FP’s Situation Report: Tough times for spies; Take the deal, Iraqi tells Karzai; Ash on getting troops wha they need; Where’s a woman on the Joint Staff?; Inaction in Syria may be more costly; and a bit more.Gordon Lubold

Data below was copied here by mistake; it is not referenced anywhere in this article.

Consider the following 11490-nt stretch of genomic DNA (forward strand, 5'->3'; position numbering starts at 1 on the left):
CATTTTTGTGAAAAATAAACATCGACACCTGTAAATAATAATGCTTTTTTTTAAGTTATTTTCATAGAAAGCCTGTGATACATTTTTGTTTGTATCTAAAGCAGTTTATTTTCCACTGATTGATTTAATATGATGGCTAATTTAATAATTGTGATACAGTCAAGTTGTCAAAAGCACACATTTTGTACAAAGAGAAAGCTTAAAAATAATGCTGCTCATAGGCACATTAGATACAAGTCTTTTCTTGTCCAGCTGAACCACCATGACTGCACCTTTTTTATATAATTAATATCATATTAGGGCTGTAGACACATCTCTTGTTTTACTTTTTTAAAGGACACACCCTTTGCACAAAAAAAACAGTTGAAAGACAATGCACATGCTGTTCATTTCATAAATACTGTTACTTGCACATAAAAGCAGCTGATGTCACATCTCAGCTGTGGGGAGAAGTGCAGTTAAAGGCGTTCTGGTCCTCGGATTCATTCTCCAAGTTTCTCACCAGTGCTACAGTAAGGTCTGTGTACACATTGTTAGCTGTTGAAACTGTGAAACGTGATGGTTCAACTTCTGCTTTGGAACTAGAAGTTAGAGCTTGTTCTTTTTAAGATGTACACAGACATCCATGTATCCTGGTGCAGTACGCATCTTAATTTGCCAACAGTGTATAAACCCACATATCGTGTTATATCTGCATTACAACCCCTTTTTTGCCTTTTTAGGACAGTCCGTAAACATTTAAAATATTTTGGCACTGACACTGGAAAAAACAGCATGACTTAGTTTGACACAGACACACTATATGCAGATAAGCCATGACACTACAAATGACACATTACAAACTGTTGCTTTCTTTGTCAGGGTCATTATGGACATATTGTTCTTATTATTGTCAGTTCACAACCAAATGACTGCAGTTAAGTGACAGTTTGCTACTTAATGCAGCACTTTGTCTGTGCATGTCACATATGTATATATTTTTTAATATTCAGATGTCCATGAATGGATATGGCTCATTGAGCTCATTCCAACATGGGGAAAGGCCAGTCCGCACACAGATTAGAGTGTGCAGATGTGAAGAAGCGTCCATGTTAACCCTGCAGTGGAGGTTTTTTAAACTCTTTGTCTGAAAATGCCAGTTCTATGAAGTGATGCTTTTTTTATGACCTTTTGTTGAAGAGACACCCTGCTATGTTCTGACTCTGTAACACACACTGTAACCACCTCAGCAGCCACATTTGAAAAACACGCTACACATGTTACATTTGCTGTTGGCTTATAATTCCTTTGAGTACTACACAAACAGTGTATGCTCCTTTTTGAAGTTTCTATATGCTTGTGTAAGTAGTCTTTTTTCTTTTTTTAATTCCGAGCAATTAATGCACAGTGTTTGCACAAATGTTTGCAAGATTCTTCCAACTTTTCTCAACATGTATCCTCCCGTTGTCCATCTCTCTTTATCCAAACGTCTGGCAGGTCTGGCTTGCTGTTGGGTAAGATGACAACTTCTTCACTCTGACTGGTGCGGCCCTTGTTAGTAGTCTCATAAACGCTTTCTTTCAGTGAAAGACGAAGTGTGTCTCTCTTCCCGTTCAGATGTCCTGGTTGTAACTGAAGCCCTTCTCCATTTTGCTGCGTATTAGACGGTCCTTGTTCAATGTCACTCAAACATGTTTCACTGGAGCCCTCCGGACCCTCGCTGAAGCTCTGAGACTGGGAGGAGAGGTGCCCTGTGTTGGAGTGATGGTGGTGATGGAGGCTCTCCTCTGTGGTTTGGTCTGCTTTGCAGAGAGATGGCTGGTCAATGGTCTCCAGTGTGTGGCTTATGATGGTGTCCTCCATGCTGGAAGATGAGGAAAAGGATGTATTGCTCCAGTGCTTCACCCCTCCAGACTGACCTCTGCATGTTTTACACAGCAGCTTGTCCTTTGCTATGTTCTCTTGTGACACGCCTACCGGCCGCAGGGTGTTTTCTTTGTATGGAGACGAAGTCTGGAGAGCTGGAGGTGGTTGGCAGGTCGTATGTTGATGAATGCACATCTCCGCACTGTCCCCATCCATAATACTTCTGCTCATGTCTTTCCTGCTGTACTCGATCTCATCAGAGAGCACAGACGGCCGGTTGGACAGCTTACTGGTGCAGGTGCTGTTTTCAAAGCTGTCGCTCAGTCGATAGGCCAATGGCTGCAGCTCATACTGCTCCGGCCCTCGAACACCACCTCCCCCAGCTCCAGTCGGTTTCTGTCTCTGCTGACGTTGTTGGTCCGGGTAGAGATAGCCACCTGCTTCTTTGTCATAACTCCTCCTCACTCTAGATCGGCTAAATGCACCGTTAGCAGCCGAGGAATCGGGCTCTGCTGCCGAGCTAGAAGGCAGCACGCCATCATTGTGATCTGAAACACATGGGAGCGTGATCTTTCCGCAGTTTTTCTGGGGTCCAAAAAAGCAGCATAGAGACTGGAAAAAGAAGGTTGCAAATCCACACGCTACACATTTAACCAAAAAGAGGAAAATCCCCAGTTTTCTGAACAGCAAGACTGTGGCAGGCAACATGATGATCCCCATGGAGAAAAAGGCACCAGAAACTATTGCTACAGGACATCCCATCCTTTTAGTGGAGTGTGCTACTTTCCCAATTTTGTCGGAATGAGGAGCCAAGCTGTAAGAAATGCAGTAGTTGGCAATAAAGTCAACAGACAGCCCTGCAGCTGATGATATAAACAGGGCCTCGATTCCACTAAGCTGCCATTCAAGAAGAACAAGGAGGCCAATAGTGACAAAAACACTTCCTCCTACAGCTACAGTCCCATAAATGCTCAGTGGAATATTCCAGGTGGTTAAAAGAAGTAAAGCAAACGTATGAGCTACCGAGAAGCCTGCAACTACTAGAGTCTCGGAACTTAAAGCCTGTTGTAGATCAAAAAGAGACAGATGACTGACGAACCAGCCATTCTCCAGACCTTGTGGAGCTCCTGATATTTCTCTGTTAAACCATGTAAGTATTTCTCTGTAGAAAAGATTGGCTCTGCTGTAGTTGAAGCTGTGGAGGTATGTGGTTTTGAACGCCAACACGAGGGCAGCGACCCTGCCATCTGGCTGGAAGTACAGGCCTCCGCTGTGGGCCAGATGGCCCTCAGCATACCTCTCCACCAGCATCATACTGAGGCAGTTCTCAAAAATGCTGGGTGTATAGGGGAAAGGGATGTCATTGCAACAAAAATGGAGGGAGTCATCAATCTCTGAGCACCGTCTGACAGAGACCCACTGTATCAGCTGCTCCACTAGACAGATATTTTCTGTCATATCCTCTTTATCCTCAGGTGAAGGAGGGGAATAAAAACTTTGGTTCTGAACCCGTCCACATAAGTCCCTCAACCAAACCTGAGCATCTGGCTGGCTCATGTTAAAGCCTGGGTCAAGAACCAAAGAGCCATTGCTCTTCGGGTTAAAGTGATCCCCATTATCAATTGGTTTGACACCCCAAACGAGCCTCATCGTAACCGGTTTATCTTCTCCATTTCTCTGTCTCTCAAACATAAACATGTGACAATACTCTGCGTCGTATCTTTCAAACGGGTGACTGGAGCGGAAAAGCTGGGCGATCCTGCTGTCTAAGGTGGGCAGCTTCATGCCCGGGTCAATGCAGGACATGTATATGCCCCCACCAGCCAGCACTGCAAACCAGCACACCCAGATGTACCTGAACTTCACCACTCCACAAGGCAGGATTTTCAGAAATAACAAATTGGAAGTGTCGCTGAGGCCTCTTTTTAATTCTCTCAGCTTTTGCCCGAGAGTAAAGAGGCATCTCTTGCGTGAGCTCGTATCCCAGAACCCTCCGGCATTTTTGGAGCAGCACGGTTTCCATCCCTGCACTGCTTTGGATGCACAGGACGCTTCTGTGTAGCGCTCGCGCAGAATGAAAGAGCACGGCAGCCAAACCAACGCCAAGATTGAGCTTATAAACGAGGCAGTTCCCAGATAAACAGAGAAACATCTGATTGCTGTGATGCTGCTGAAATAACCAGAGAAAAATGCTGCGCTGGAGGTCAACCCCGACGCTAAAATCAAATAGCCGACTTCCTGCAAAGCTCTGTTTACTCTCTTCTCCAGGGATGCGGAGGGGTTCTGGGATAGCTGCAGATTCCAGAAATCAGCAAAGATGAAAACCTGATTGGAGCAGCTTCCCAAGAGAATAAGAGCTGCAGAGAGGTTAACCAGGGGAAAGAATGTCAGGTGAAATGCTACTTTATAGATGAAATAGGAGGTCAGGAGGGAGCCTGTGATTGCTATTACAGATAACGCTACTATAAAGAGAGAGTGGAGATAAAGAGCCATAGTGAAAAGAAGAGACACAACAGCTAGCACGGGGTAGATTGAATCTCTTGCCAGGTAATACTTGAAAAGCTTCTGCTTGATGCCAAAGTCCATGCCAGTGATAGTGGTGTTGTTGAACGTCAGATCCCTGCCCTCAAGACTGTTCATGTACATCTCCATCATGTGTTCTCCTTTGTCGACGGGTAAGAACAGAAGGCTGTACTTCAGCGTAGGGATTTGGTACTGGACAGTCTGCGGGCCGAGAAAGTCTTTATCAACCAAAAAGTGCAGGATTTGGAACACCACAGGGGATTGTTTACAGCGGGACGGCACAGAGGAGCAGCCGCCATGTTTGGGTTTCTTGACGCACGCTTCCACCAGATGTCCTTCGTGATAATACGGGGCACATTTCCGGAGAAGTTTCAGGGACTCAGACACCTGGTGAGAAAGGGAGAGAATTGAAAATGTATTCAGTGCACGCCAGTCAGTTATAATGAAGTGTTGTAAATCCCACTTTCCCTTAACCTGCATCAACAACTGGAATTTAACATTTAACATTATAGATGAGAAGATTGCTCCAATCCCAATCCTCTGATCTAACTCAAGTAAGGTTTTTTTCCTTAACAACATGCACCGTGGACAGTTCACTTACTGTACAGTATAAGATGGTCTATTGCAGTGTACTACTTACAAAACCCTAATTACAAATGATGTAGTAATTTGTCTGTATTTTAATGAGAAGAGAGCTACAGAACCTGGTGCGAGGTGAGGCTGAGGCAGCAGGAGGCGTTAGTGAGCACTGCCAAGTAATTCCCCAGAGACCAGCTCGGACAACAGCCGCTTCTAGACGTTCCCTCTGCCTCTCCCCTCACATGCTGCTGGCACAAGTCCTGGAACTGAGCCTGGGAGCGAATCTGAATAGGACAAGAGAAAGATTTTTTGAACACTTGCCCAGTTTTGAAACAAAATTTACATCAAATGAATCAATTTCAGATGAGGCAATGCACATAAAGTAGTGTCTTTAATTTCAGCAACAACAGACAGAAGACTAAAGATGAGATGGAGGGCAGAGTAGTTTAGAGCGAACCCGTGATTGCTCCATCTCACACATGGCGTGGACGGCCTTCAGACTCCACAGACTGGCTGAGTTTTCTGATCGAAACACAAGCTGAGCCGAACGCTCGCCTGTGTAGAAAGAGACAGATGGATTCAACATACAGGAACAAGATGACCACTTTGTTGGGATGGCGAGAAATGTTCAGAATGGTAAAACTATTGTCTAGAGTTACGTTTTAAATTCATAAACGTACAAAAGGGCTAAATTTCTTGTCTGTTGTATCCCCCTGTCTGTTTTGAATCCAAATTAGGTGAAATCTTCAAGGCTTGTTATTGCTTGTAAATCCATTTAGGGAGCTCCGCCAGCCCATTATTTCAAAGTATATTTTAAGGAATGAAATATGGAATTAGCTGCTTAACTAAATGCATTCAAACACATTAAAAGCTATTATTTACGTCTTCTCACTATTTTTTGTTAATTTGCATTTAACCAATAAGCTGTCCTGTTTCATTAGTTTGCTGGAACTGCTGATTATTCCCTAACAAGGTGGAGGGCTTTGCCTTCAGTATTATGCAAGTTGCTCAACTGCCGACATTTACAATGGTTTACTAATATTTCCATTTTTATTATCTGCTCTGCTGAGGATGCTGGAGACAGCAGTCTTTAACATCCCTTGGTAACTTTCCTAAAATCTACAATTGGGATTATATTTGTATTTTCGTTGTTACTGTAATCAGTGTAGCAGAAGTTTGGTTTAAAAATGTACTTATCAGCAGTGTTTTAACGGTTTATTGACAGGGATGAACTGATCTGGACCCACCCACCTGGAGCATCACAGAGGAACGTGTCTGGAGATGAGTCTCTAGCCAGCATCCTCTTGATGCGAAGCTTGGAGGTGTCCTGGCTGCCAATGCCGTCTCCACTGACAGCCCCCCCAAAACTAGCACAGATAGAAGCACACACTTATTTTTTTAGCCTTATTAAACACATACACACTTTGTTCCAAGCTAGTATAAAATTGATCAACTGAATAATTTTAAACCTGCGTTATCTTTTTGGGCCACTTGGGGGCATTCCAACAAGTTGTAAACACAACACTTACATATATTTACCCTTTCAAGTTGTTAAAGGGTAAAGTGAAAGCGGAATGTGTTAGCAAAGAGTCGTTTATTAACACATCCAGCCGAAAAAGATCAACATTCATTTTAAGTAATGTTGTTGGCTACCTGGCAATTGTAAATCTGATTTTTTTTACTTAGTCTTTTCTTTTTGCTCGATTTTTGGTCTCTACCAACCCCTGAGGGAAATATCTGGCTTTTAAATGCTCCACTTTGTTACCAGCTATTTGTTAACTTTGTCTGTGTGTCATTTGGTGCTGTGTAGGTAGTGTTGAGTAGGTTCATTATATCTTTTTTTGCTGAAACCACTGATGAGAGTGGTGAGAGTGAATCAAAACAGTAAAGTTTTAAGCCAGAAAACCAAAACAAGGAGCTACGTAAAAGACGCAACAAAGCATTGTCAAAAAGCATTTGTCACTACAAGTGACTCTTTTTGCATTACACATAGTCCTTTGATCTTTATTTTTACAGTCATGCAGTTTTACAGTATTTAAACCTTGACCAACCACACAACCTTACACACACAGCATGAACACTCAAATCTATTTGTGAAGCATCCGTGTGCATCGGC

Gordon Lubold is a national security reporter for Foreign Policy. He is also the author of FP's Situation Report, an e-mailed newsletter that is blasted out to more than 70,000 national security and foreign affairs subscribers each morning that includes the top nat-sec news, breaking news, tidbits, nuggets and what he likes to call "candy." Before arriving at FP, he was a senior advisor at the United States Institute of Peace in Washington, where he wrote on national security and foreign policy. Prior to his arrival at USIP, he was a defense reporter for Politico, where he launched the popular Morning Defense early morning blog and tip-sheet. Prior to that, he was the Pentagon and national security correspondent for the Christian Science Monitor, and before that he was the Pentagon correspondent for the Army Times chain of newspapers. He has covered conflict in Iraq, Afghanistan, Pakistan and other countries in South Asia, and has reported on military matters in sub-Saharan Africa, East Asia and Latin America as well as at American military bases across the country. He has spoken frequently on the sometimes-contentious relationship between the military and the media as a guest on numerous panels. He also appears on radio and television, including on CNN, public radio's Diane Rehm and To the Point, and C-SPAN's Washington Journal. He lives in Alexandria with his wife and two children.| Situation Report |